AutoML in Power BI Without Premium
Most of you probably know about the automated machine learning (ML) functionality in the Power BI Service. This provides a no-code mechanism for preparing, training, and applying machine learning models to your data analysis in Power BI, but is only available in Power BI Premium at this time.
Here, I’ll walk you through a way to access the AutoML features in Power BI without a Premium subscription. This approach is not free; it’s intended for people with a Visual Studio subscription and some Azure credit to use in order to tryout the AutoML features in Power BI. It leverages a pay as you go Power BI embedded resource in Azure.
Here’s how it works (watch my video below for a demo):
- I begin in the Power BI Service with an AutoML workspace loaded up. If I open my dataflow and try to create a machine learning model, I’ll get an error message saying that machine learning requires Premium.
- I don’t have Premium but have some Azure credits, so I go to the Azure portal and create a new resource in Power BI embedded.
- I use my Visual Studio Enterprise subscription and a resource group I already have (you can create a new one). And I’ll need to put in the resource details: name, location (which needs to be located within the same region as your Power BI tenant), size (you’ll need to upgrade to an A4 if you’re size is an A1 like mine).
- You’ll see the cost is about $6000 a month. No worries, we’re not running this all month, only for a few minutes at a time when we need the machine learning functionality – this breaks down to about $8.00/hour.
- I’ll leave myself as the Power BI capacity administrator, then I review and create.
- Now the Power BI embedded capacity has been deployed and is running, so I head back to Power BI and look at my workspace settings.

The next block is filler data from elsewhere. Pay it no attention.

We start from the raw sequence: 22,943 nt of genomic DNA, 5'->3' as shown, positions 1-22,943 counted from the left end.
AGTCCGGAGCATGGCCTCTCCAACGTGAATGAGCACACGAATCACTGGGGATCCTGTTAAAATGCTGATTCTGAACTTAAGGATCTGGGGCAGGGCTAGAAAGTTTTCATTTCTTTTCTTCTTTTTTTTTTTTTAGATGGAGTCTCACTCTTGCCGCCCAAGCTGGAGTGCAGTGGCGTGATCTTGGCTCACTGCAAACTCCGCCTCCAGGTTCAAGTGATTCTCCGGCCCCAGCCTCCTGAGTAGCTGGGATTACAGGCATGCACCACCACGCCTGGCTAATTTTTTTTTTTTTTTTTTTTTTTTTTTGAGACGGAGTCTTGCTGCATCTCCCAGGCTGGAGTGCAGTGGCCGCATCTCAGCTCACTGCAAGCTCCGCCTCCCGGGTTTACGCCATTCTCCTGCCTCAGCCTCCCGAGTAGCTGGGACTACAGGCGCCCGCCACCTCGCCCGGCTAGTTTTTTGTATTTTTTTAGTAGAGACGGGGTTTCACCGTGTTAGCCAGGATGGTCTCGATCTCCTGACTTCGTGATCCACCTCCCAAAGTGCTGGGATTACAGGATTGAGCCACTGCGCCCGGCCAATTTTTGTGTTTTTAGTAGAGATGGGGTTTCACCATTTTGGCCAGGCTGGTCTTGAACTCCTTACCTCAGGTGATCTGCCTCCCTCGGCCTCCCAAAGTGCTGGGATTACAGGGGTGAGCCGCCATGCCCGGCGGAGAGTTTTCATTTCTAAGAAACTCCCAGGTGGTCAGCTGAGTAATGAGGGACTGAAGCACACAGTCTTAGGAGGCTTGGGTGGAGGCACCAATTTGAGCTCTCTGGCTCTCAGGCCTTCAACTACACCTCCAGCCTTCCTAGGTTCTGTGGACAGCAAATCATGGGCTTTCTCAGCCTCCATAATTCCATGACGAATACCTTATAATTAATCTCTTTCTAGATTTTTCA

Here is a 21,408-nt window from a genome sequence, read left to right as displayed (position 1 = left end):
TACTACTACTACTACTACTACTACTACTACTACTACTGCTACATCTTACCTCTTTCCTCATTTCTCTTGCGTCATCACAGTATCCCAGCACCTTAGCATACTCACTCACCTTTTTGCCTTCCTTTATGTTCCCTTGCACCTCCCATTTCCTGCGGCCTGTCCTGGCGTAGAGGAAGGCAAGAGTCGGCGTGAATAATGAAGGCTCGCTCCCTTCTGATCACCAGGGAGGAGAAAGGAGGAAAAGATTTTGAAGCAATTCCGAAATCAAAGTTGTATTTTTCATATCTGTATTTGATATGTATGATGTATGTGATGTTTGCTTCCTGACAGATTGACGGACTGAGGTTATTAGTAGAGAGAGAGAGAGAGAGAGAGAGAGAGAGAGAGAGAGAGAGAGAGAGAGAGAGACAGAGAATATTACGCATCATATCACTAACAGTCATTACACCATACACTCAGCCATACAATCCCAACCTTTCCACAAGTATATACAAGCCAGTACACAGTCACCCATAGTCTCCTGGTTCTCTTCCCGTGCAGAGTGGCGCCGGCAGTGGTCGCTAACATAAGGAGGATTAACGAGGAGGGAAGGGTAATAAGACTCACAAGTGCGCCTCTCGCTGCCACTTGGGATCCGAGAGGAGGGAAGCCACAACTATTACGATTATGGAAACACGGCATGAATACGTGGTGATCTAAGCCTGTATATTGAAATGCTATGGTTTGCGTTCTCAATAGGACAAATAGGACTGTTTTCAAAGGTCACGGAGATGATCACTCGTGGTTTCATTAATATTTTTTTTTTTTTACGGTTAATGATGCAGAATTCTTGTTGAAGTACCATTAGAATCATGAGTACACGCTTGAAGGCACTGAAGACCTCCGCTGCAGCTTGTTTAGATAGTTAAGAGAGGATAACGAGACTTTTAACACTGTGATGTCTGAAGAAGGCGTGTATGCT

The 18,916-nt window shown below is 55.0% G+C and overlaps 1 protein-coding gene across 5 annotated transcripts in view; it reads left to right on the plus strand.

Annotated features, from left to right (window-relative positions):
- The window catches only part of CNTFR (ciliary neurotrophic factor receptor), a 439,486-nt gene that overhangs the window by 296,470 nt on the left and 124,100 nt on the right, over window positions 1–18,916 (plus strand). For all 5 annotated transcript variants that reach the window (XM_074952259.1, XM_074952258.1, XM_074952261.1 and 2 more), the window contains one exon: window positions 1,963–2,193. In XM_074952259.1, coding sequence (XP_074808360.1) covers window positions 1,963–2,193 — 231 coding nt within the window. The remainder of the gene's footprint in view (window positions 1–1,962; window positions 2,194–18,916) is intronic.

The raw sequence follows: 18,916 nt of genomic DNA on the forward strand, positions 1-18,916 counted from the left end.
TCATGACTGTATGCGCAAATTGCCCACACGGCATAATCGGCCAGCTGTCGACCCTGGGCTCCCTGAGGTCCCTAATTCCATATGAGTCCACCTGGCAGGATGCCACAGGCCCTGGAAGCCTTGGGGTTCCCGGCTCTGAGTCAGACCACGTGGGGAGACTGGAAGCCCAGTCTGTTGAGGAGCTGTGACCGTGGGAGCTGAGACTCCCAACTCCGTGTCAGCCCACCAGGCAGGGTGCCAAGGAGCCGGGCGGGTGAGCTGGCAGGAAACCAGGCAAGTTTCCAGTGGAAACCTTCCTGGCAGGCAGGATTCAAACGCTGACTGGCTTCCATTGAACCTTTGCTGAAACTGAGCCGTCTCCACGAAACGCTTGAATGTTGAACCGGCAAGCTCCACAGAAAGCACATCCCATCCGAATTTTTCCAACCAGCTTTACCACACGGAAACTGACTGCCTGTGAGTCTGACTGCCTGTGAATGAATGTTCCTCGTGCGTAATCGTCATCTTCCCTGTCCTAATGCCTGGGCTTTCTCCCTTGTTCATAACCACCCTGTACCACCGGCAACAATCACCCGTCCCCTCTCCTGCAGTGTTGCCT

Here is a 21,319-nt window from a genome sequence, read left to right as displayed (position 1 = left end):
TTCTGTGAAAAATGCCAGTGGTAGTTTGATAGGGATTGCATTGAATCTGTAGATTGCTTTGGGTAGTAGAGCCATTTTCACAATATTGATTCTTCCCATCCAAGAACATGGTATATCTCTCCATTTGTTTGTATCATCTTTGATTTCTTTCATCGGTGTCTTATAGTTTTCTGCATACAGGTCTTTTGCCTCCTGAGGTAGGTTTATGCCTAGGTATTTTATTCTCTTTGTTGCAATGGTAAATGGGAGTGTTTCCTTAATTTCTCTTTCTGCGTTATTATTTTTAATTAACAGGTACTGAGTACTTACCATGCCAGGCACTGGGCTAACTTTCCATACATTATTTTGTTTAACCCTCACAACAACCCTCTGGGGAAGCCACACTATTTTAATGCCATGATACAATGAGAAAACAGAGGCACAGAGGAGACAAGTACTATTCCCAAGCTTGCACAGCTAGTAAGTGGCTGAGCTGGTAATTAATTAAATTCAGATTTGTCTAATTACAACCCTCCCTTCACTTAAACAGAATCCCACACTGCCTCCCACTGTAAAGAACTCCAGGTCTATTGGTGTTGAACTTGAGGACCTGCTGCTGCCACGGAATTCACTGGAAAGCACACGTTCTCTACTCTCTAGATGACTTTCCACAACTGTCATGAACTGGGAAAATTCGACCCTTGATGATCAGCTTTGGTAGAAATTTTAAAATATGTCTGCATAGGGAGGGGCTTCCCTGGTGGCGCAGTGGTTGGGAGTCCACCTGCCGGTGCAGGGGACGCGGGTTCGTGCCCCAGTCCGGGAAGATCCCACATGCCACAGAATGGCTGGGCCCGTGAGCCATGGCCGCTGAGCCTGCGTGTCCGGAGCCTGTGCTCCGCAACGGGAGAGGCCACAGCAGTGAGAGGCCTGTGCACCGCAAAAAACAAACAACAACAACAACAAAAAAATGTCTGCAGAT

- I click on Premium in the right corner and turn my dedicated capacity on and click save. Now when I open my dataflow and click on machine learning models, I see a get started button instead of the error message.
- Click get started and I’ll be in the wizard to set up what I want to predict. For this example, I use online shoppers as my entity and the outcome field I want to predict is whether this online shopper resulted in revenue, which is a true/false value.
- In this case, I want to use the binary prediction. I choose the target outcome as true as I’m most interested in knowing if the online visitor resulted in a sale. I’ll leave the match and mismatch labels as their default values of true and false.
- Next step is to select the attributes or features that the models will use to predict the revenue field.
- Then you’ll be asked to name and train your model, as well as the training time which in my demo I choose 5 minutes.
- Once that training is complete, I need to apply it to a data set. I click to apply ML model to my online shoppers entity, add a new output column name and a threshold.
- Back in my dataflow entities, you’ll see it added a new table for the results and one for the explanation of those results.
- Now I go back into the Power BI desktop and pull the data from this dataflow into a Power BI analysis. I click on get data and open my Azure AutoML workspace and open the online shoppers entity. I also choose what I’m interested in which is the output and the explanation and click load.
- It will automatically detect the relationship between the two tables. I throw a sample table in and tell it to display the outcome and explanations text and those results are shown.
- Success – we’ve created a machine learning model!
- Next important step is to disable my Power BI embedded capacity, so I don’t get a $6000 bill this month. I do this by pausing this embedded capacity in the Azure portal and go into settings in the Power BI workspace and remove it from Premium capacity.
- If we want to refresh this data and reapply this model, we’ll have to move that workspace back into Premium capacity. But if we just want to use the data that was generated, that is available even when running in the Professional capacity.
Once last thing to note. Unless you want to exhaust your Visual Studio monthly credits, you must ensure that you turn off that Power BI embedded resource every time you’re done using it; you can turn it on and off as you need to refresh your model. One way to do this is to set up a job schedule in a runbook in Azure automation to pause that embedded capacity every hour, so in case you forget, you’ll only be charged for the hour.
So, if you don’t have a Power BI Premium license, this is a great way to test drive the AutoML functionality. If you have any questions about this or about leveraging Power BI or machine learning in your organization, we’d love to help.
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